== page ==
What are the limitations of Windows Virtual Desktop?
Windows Virtual Desktop is fully hosted in Azure and cannot be hosted onsite. For this reason, it falls short in cases where a cloud solution isn’t appropriate. Conversely, Parallels RAS, Citrix and VMware can all be hosted in university IT-managed servers onsite. An example of such a situation is one in which sensitive data is handled, security is a priority and it may be preferable for this data to exist on-site.
‘Bells and whistles’ are one of the compromises in a solution with a low price point, particularly given VDI is historically a costly technology. Despite solid underlying technology, a quick and scalable setup process and brilliant integrations with Azure and other Microsoft products, Windows Virtual Desktop’s front-end interface/GUI has been described to us as ‘unintuitive’ and ‘not so nice to use’. Generally, Windows Virtual Desktop has been described as less consumer-friendly than Citrix and VMware. As the product is developed, however, so too will its friendliness to users and administrators. A product called App Attach does present a solution to this by taking a modular approach to apps and desktops. It allows applications to exist separately from virtual desktops and to be 'attached' when required. This may suffer similar drawbacks to VDI, such as bloat.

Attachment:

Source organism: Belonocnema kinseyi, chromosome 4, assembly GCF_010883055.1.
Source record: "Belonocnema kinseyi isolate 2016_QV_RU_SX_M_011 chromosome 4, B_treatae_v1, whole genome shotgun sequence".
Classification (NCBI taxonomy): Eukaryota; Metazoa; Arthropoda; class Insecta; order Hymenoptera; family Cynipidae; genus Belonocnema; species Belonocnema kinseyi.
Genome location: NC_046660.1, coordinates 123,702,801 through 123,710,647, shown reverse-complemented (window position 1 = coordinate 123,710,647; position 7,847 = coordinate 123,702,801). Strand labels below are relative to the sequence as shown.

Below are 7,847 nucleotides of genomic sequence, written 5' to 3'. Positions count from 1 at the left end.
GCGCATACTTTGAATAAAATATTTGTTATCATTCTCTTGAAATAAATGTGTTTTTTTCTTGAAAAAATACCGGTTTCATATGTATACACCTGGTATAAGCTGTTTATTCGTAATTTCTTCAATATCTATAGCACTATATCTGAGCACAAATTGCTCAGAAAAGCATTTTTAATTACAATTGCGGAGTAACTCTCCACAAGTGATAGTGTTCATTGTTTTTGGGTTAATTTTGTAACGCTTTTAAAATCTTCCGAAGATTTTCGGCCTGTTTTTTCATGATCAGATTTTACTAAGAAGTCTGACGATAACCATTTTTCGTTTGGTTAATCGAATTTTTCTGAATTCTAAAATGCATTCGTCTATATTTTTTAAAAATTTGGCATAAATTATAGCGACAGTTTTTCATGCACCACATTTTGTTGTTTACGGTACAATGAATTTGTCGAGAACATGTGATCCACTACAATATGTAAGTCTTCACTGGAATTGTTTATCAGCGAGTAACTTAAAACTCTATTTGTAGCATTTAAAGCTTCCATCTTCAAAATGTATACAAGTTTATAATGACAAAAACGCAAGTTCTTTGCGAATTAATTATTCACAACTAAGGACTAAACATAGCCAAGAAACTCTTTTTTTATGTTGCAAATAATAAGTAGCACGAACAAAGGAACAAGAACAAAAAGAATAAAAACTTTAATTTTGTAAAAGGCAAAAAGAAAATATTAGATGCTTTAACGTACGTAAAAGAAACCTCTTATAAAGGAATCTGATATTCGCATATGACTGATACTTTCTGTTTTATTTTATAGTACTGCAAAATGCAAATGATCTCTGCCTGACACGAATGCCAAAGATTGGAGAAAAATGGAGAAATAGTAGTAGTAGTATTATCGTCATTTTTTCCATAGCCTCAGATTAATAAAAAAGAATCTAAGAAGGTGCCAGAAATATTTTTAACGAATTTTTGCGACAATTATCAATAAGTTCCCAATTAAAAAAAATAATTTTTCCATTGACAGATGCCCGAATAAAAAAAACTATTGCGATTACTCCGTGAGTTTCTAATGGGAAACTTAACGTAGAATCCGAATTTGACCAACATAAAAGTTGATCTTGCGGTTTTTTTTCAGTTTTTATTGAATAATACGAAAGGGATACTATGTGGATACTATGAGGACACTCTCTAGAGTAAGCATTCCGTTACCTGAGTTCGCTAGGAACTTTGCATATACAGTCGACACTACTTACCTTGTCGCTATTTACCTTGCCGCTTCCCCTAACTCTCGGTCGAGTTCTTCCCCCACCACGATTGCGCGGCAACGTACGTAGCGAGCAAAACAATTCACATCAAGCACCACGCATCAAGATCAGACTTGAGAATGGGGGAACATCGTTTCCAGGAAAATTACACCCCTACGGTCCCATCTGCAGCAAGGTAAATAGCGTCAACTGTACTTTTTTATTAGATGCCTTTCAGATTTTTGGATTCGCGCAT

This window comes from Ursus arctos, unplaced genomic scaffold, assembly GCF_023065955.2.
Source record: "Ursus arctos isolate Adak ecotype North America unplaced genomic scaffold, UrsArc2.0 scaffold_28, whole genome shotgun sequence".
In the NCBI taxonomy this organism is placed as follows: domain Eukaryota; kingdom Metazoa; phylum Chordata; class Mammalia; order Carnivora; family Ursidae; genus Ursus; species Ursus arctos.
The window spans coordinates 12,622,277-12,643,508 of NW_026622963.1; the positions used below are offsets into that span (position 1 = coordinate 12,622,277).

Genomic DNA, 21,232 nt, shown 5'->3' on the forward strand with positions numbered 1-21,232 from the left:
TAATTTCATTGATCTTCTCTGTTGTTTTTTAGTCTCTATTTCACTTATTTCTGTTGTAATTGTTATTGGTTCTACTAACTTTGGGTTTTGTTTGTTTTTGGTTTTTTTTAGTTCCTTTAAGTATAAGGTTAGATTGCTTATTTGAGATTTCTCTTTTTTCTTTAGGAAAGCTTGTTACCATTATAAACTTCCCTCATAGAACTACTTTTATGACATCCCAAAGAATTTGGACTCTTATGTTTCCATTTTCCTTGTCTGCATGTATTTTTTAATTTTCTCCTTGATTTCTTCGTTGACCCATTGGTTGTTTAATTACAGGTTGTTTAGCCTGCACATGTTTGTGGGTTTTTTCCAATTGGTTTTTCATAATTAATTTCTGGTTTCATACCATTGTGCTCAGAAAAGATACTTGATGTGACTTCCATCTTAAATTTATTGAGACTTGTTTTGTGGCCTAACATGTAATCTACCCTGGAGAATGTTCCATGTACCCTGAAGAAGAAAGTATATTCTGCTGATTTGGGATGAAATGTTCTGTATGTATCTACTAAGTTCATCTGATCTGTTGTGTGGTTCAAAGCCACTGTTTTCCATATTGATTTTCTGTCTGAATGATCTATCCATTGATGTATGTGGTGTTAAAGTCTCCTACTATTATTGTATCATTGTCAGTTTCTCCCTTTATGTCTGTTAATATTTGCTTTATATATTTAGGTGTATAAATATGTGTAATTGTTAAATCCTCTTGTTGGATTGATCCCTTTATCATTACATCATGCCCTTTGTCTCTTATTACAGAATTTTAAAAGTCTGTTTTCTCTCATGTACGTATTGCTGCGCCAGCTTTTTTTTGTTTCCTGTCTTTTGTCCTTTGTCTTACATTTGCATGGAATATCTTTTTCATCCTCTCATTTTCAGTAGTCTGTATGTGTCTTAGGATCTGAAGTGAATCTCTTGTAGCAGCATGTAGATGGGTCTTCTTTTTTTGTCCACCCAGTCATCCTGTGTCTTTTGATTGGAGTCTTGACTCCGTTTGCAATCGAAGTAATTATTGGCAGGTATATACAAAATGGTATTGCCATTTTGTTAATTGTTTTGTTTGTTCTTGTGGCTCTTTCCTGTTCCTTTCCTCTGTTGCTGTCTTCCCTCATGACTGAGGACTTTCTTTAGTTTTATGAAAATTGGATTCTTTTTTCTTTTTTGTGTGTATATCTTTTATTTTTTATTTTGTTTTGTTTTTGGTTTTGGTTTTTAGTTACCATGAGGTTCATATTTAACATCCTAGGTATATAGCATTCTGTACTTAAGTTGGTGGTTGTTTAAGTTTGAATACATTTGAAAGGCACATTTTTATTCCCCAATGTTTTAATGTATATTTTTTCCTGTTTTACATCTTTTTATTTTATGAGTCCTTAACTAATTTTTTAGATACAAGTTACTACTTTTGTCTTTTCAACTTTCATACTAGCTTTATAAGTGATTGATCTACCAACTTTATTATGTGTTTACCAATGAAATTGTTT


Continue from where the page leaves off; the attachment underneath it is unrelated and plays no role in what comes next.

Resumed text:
Windows Virtual Desktop has been found to suffer from some compatibility issues, however, toward the end of 2018 Microsoft acquired FSLogix, a product they are suggesting will fix compatibility issues. These compatibility issues mean that universities may still need to use other technologies within Windows Virtual Desktop. Some use cases for delivery technologies on physical devices exist also on WVD.
How can AppsAnywhere improve Windows Virtual Desktop?
With drawbacks in Windows Virtual Desktop's front end interface and back end GUI, AppsAnywhere presents the perfect solution for this. AppsAnywhere is designed to be super-intuitive for both end-users and for members of IT managing back end systems/processes. Once installed, you can manage all of your provisioning logic and conventions from the same slick interface in AppsAnywhere; with less to learn and more opportunity for repeated use, it is simple to become an expert in using AppsAnywhere.
To end-users, the experience is always the same. They will always launch their apps from AppsAnywhere and, after a short client installation period depending on the delivery method most appropriate for the context, be able to use their apps. They won't, and won't need to see the back-end processes and logic that decides how to deliver, and ultimately, delivers the app. This keeps things simple, makes software access less prone to human error and provides a seamless, slick and consistent user-experience. For universities looking to migrate technologies, AppsAnywhere also presents a solution, allowing changes to be made to back-end infrastructure and processes without disrupting students' access to software or the way in which they access it.
One of AppsAnywhere's key strengths and design intentions is to bring multiple, powerful technologies together to keep the number of necessary licenses to a minimum and to cover every single use case, delivery context, software title, and device type. This means AppsAnywhere is perfect for overcoming any gaps in a single technology or provisioning a particularly tricky app.